team with the highest number of 'runs' (points
scored primarily by running between wickets after hitting
the ball) wins the match, after which the players and
spectators recover from the confusion over a beer in the
pavilion, crickets equivalent of golf's nineteenth
afficionados will tell you that one subtle difference
between their sport and baseball is that the ball can
bounce before the batsman hits it. This bouncing is called
a 'pitch', but the player bouncing it is not called
a 'pitcher' like his baseball equivalent. He is the 'bowler',
and must keep his arm straight when releasing the ball,
which he aims at the batsman's wicket (or base). The wicket
consists of three upright wooden sticks so placed that
that the ball cannot pass between them. Wooden 'bails'
lie in grooves on top of them. When hit by the ball the
whole arrangement collapses, indicating the batsman is
'out'. At this point the next team member comes in to
act of bouncing the ball on its way to the batsman allows
the bowler to impart 'movement' to the ball, with
the intention of catching the batsman unaware. This movement,
or spin, may cause the batsman to missjudge the
flight of the ball, resulting him to mis-hit into the
waiting hands of a player from the opposite team, or even
to miss it all together. A collection of six balls ('deliveries')
is called an over; one delivery in an over can
be aimed at the batsman's head. This may cause the watching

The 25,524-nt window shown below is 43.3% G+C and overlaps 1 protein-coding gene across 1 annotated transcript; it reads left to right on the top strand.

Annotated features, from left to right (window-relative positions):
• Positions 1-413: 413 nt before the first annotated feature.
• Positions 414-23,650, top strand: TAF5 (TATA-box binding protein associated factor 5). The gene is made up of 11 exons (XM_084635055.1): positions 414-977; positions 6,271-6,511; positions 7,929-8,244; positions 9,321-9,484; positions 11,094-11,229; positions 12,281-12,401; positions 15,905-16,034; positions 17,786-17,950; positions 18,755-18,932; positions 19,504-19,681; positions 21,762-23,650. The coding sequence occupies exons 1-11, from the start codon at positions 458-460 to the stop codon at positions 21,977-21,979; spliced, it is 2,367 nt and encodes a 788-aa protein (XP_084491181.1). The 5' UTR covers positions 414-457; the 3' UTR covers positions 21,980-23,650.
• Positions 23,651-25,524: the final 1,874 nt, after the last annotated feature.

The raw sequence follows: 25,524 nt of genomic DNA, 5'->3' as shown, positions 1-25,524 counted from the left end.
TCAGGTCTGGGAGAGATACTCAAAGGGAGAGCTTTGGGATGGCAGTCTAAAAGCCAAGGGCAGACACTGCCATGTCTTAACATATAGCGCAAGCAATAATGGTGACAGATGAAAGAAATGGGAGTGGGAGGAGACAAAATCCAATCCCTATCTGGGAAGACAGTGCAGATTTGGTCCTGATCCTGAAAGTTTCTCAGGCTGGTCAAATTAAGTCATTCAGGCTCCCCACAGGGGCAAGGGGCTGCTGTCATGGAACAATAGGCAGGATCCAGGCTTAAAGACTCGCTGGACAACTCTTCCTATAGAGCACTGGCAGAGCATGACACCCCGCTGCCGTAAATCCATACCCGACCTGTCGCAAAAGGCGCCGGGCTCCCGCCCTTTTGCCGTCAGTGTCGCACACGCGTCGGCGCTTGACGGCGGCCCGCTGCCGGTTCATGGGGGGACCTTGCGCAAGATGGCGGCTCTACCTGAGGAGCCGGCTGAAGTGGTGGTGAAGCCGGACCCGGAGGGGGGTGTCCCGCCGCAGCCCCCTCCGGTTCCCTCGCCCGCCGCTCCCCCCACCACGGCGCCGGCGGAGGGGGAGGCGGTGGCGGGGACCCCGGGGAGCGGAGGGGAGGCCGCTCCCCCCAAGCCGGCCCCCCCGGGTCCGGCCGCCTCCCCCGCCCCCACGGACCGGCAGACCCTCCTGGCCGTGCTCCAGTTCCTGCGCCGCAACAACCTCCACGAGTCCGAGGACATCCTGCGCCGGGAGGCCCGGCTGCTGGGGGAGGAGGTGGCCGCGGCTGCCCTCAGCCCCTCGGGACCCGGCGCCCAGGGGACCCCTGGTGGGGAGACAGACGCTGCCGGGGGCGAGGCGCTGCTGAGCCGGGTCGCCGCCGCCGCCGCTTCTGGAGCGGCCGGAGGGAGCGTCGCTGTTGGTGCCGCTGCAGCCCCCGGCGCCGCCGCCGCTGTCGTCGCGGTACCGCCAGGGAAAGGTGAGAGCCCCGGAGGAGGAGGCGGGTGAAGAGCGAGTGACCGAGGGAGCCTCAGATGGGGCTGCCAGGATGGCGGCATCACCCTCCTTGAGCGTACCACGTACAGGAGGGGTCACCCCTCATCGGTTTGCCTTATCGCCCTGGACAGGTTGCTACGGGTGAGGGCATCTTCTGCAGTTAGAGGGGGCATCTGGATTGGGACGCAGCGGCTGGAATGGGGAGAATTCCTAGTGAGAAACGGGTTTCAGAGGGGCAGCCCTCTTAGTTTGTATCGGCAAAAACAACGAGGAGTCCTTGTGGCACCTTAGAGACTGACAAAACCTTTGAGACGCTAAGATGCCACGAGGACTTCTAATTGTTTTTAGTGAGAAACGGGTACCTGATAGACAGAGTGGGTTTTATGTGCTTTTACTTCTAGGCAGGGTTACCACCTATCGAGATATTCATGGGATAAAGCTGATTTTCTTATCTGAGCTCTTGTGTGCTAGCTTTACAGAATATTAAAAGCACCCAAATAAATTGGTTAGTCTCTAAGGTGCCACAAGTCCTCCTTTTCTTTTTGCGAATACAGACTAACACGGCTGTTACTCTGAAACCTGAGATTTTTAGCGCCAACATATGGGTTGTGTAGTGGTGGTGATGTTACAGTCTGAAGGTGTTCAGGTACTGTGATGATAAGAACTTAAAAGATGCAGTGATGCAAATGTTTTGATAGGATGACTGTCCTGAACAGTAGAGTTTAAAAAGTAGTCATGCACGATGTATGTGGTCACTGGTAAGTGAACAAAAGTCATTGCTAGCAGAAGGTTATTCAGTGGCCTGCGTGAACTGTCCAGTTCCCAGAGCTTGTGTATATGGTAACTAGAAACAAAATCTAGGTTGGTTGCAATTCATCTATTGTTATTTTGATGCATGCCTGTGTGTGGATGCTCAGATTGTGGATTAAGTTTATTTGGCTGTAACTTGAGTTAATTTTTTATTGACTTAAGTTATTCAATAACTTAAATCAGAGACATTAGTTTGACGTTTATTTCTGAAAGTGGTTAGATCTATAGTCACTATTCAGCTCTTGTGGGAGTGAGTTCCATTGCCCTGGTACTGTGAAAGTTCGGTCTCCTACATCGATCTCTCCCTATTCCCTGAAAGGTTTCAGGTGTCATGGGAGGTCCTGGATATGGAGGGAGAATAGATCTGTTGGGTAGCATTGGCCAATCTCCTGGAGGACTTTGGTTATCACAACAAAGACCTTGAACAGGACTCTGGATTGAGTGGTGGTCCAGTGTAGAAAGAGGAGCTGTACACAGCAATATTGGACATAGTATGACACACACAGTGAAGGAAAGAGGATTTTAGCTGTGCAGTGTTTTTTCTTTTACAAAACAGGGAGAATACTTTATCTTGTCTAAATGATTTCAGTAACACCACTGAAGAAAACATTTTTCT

public to mutter 'that's just not cricket'. Which, of
course, it is.
to the speed ('pace') and movement of a ball, the
batsman has various options. He may drive it along the
ground, lift it into air, or flick it to the side or behind
himself. Alternatively, he may use the safety pads on
his legs (or arms) to stop or deflect the ball. This is
risky because it will invariably prompt the bowler and
his team to shout 'Howwizzzahhtt!'. This means something
like 'How does that look to you Umpire - is he out?' and
is usually ignored by the umpire (referee) unless
he judges that the ball would have continued on to hit
the wicket. Then the batsman is given 'out' and the bowler's
teammates smugly feel that their banshee scream was justified.
If the batsman is out without having scored a run, this
is a 'duck' and his embarrassment is compounded.
the edge of the field is the boundary. If a batsman
hits the ball to this boundary he is awarded four
runs. If it does not bounce before doing so it is six
runs (and stands a good chance of hitting a spectator).
field itself is divided into two halves, the on
side and the off side. 'On' is synonymous with
'Leg', and represents the side of the
field to the left of the batsman as he faces the bowler
or opposite wicket. Presuming of course he is righthanded;
if not, everything I've just said is reversed.
are placed at strategic positions (in order to both stop
runs and to catch a batsman out if possible) and these
positions have distinct names. For example, the long
off position is near the boundary, far away from the
batsman to his front and right, while silly mid-on
represents a position of extreme danger, as the name might
suggest, being as it is immediately to a batsman's left.
A square leg says more about where one umpire stands
rather than how he is standing, while backward point
or deep fine leg says nothing about any mental
or physical ability at all.
Indeed. It has been said that the amount you know about
cricket is inversely proportional to a greater understanding
of how to play. Worry not about the rules, teams or results
but instead treat the whole experience as a strange and
fascinating ceremonial ritual.
West Indies Cricket - Official Website
cricket pitches (1999)